Risks and Rewards – Why Realism Pays in Managed Funds

Investors can be seduced by headline attractive return rates for some managed funds. A cool head and a longer term outlook are valuable assets when considering a managed fund investment.

Investment in a US technology fund may have been a great investment during the “Tech Bubble”. Until the bubble burst. Stock markets in general however, have been shown to have provided more attractive returns that other assets like property, over the longer term. One could then deduce that a managed fund that aims to replicate overall stock market performance is probably a pretty reliable long term prospect. This may not provide as high short term returns as certain “hot” sectors, and the funds that focus on them, but might outperform them over a longer timeframe, and most certainly with a lot less risk.

Stock markets both rise and fall. In a few good years, some funds might show consecutive years of 20% plus appreciation. These are above average returns. Such returns are much harder to replicate when markets are falling. If such returns continue even in falling markets, you should look at the results with a critical eye, lest undue risk is being taken with your money.

A fund manager that can reliably outperform the market and its peers, in both rising and falling markets is what most investors should be looking for! If they can do this over the longer term, then they are truly a fund manager to hold on to. Realistically, reduction in value of managed fund investments is to expected from time to time. Good fund managers that switch to capital preservation in such periods, or invest in companies that can weather such storms and come out stronger is the type of manager you want looking after your funds.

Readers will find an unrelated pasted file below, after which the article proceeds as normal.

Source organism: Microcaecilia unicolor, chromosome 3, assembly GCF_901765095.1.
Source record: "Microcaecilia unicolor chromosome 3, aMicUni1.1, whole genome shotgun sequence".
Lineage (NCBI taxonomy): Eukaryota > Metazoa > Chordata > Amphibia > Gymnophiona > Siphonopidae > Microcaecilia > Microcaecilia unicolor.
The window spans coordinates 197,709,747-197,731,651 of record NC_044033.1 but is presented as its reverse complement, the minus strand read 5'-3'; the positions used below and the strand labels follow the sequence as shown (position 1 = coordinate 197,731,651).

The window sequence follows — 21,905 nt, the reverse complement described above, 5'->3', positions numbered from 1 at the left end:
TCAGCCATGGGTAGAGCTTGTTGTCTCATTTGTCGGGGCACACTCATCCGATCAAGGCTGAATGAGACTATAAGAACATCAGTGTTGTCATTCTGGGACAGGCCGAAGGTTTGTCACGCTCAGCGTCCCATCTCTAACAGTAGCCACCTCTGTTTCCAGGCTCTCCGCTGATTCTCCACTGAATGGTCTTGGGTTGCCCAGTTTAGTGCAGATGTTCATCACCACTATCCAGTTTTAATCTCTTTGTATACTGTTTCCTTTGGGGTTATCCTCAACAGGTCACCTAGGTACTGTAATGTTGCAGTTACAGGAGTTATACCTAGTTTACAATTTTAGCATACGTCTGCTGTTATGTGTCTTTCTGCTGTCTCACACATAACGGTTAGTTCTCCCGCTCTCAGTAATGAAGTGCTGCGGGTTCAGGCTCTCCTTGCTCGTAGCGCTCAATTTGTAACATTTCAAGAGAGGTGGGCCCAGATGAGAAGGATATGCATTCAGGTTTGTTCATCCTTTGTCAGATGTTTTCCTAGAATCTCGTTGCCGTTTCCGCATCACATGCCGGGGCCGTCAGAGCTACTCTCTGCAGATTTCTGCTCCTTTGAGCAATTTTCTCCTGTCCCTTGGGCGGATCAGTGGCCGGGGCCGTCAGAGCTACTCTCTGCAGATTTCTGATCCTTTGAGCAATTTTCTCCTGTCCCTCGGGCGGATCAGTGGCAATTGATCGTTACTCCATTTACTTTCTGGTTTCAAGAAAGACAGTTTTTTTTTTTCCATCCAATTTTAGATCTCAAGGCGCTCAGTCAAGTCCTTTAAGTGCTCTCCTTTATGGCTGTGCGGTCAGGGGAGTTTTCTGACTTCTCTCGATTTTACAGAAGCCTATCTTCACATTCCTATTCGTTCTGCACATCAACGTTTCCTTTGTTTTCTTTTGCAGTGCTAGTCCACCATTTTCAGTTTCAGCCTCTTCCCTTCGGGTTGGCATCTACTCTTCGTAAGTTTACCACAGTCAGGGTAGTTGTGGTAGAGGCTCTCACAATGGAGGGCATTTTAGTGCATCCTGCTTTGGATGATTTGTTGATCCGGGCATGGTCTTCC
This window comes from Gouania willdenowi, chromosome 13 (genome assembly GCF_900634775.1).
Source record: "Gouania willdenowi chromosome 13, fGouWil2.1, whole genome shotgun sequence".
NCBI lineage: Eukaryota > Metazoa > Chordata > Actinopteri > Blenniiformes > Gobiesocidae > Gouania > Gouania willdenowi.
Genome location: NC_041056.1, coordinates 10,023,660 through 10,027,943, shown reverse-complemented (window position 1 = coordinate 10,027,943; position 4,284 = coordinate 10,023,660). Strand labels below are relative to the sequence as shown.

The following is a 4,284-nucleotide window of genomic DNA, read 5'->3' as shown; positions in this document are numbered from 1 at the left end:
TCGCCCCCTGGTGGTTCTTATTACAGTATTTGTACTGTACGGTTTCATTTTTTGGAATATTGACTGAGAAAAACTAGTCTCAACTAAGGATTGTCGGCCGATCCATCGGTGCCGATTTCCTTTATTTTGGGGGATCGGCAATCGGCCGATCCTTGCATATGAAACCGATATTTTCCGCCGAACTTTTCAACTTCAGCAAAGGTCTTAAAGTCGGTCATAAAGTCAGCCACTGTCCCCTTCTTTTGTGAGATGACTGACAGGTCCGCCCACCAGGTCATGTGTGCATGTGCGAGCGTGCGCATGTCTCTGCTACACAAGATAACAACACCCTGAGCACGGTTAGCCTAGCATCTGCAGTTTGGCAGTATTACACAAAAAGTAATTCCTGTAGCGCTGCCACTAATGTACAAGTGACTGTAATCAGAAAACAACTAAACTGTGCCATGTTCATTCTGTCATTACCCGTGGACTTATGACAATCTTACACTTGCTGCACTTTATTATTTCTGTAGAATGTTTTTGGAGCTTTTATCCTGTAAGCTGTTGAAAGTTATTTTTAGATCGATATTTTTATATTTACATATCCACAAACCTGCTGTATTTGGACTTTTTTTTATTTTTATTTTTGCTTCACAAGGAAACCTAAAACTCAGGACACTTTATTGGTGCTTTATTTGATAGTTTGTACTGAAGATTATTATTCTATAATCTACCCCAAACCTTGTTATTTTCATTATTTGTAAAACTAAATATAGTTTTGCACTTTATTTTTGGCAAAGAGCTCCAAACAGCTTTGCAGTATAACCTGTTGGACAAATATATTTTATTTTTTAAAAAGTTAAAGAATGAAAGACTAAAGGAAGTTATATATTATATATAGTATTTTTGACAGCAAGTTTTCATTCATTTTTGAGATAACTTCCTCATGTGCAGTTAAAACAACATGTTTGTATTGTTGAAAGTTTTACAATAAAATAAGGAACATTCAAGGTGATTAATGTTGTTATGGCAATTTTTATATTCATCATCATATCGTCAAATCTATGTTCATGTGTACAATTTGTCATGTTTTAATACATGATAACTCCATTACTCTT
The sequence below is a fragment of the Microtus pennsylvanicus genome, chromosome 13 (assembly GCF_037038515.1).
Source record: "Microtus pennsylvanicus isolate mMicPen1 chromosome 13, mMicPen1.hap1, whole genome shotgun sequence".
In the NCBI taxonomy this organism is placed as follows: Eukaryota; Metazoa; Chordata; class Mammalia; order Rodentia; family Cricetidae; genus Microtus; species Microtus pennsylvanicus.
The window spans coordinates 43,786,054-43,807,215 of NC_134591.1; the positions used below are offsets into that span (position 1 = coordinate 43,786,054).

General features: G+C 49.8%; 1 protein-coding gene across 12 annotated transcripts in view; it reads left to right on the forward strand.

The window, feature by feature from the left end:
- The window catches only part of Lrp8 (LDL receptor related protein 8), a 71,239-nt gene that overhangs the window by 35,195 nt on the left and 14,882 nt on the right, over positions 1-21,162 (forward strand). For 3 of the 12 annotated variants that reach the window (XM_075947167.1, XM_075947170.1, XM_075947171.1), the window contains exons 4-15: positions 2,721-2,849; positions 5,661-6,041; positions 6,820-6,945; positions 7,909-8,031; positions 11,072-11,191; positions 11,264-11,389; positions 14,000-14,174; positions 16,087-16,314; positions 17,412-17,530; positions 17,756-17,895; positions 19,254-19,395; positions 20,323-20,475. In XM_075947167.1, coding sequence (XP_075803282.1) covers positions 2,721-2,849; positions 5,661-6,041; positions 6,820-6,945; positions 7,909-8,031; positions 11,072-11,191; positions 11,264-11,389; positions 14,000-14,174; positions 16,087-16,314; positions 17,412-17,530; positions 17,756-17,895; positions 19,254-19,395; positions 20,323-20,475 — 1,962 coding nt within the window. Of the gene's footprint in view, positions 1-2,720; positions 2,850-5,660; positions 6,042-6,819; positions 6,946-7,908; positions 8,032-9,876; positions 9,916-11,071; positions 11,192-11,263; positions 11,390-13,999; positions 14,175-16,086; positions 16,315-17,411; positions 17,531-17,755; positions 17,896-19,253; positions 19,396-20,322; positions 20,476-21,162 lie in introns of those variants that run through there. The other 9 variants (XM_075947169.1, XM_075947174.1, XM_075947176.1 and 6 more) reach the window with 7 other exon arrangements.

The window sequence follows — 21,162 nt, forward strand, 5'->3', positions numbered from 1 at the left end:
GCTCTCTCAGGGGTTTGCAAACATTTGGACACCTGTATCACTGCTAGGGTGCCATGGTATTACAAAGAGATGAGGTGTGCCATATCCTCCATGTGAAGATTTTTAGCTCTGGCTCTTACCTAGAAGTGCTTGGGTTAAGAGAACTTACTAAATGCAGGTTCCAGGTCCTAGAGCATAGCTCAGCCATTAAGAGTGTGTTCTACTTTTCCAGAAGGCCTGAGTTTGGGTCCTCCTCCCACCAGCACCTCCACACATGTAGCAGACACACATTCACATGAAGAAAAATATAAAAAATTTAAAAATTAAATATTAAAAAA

When viewing respective performances of various managed funds, it is worthwhile to view these figures against the stock market’s overall performance for the same period. Since many stock markets have rallied over 50% since the financial crisis low, most managed funds should be showing very healthy returns over this period. A fund boasting a 20% return during this timeframe is actually, comparatively, quite a poor performance. Conversely, a fund that declined 20% during the global financial crisis, where markets fell around 50% is actually a stellar result in very trying times. Such a fund would then have been better placed to participate in the subsequent market rally.

Don’t expect consistently huge returns, don’t take undue risk, pick a reliable fund manager and invest for the long term. Stock markets have been shown to outperform all other asset classes over the longer term. The investor that is satisfied so long as his managed fund(s) outperform cash, bonds or property is therefore unlikely to be disappointed over the longer term. Any returns over and above this are a bonus.

  • Sustainability of Returns
  • Levels of Risk
  • Proven Track Record
  • Managed Fund Performance vs Overall Market Performance
  • Outperformance vs Other Asset Classes

Share Trading contains risks, and does not guarantee profits. Having a realistic view of what performance one can reasonably expect from investment markets will assist in also making a more realistic decision with regards to managed fund choice.

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